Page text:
The psychoactive cannabinoids in the contents of some species of Cannabis sativa have long held the spotlight, but a rich, complex world of other compounds lives right under our noses - untapped and understudied. Nowhere is this more evident than with terpenes. With over 140 naturally occurring in different cannabis breeds, terpenes are highly beneficial and can be found in many living species such as hops and peppermint.
Terpenes are non-psychoactive and they are not cannabinoids; however, they are secreted from trichomes - the same resinous glands responsible for producing CBD and psychoactive cannabinoids. Terpenes are primarily noted for their pungent, recognizable aromas. They are most evident in unfertilized female cannabis flowers, which support a hefty array of trichomes.
Like the cannabinoid CBD, terpenes are frequently dismissed in the presence of psychoactive cannabinoids. More scientists are realizing just how important terpenes are by themselves, as well as with other compounds. Terpenes have been scientifically proven to produce positive, synergistic effects in conjunction with cannabinoids. “The Entourage Effect” explains how cannabinoids are not as effective when isolated as they are with the help of other essential compounds.
In fact, terpenes have shown promise as inhibitors, tempering the psychotropic intoxication of psychoactive cannabinoids. Terpenes bind to the same CB2 receptors of the human endocannabinoid system and have been proven to directly interact and heighten the therapeutic effects of CBD and psychoactive cannabinoids alike.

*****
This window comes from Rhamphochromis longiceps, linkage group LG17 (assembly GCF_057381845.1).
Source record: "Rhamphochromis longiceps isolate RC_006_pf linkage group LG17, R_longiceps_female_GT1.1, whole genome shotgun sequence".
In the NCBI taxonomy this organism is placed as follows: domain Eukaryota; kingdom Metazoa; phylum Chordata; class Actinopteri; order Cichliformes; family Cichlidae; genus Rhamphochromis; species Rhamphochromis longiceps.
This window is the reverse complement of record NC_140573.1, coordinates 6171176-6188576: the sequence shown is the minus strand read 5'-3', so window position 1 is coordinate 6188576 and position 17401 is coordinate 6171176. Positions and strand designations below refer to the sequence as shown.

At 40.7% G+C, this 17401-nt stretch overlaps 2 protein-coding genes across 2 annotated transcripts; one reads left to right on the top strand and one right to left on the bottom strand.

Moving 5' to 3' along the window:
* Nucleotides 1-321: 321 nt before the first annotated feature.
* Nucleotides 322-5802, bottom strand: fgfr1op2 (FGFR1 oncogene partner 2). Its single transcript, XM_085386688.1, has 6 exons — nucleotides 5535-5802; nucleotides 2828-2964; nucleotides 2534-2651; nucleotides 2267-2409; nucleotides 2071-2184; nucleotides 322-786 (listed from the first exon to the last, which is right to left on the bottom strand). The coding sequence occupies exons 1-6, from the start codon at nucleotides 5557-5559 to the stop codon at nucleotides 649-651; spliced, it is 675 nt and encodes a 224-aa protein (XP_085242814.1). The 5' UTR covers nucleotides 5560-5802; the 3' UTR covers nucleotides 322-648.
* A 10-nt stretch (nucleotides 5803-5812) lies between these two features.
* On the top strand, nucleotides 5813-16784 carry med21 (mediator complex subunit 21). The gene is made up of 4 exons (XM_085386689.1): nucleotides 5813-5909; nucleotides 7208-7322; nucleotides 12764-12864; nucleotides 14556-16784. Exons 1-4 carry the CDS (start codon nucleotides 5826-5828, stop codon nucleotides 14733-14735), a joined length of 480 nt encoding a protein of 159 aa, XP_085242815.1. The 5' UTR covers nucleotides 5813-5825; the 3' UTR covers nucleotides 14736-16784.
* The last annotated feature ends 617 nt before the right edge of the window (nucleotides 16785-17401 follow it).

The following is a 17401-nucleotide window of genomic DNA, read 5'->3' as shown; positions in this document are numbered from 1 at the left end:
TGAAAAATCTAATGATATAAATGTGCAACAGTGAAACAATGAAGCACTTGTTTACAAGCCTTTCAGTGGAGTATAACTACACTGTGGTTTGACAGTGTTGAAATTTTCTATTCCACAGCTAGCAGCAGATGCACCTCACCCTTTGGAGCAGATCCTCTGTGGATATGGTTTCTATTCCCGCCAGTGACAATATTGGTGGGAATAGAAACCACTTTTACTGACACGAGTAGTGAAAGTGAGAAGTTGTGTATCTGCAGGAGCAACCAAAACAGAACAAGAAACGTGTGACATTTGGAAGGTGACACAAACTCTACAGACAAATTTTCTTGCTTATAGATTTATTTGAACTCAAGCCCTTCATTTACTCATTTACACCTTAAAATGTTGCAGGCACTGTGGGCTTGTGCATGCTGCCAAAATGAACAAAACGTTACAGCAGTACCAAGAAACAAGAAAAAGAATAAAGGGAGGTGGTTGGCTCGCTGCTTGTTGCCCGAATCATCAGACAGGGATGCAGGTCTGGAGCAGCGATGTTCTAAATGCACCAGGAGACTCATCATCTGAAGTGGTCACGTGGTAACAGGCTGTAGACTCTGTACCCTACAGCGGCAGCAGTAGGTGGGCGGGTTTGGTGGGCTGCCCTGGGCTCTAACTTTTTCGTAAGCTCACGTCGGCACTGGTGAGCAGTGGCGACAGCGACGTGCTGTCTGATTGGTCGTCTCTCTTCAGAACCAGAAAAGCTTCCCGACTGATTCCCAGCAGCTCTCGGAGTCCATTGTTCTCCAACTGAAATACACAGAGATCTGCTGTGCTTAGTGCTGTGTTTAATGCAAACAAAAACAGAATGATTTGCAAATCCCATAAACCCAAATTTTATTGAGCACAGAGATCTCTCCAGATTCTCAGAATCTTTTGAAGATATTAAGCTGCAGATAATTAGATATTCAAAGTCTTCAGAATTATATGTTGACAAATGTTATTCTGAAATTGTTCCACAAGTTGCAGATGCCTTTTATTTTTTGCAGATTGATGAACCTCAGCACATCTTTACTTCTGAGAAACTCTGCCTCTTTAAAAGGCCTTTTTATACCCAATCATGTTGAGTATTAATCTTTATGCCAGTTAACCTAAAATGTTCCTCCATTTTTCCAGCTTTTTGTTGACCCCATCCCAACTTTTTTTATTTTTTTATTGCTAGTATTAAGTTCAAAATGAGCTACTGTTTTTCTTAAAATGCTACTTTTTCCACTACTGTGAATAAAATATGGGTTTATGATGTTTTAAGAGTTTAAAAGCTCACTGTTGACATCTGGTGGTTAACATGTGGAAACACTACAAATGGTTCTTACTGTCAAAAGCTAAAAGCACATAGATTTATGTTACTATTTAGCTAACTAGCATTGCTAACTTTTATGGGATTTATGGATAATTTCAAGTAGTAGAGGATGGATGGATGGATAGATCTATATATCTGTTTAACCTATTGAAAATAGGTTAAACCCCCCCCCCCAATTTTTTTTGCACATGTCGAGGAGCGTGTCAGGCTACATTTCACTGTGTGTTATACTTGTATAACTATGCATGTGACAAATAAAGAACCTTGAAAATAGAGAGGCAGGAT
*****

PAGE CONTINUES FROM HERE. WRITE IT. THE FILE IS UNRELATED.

Given the benefits of terpenes on humans, it’s not surprising that they also are necessary in protecting cannabis plants themselves. Terpenes act as a natural defense systems that draw in pollinators, but keep out pests and bacteria, while protecting against environmental stressors. As such, some terpenes are harvested to be used as part of all-natural insecticides and other pest control methods.
Although similar, terpenes and terpenoids maintain important distinctions. Whereas terpenes are simple hydrocarbons, terpenoids are more complex and result from chemical modification and oxidation. Both terpenes and terpenoids are different still from flavonoids - similarly aromatic compounds found in fewer variations in cannabis plants.
The spectrum of terpenes found in cannabis is vast. Each appears in diverse concentrations and frequencies and can be highly volatile. Overall, terpenes are directly linked to the efficacy of hemp supplements and treatments, making them ever more important to research further. With so many to choose from, we have compiled three common varieties that are widely used.
Limonene is one of the most distinct smelling terpenes with its citrusy, pleasant aroma. The terpene is widely noted to have strong antifungal benefits that are used throughout natural supplements. Limonene is popularly employed alongside other terpenes to help facilitate their absorption.
Pinene is a bicyclic monoterpenoid comprised partly of the monocyclic limonene terpene. As the name suggests, it emits a fragrance of pine and can be found in fir trees. Pinene has been harvested and used for its anti-inflammatory properties, an arena which several terpenes have also shown promise in.
Myrcene is the most abundant terpene found in Cannabis sativa and maintains an earthy scent with notes of musk and cloves. Myrcene has anti-inflammatory benefits and can be used as an analgesic. It has additionally been used in trials to treat and reduce the size of ulcers.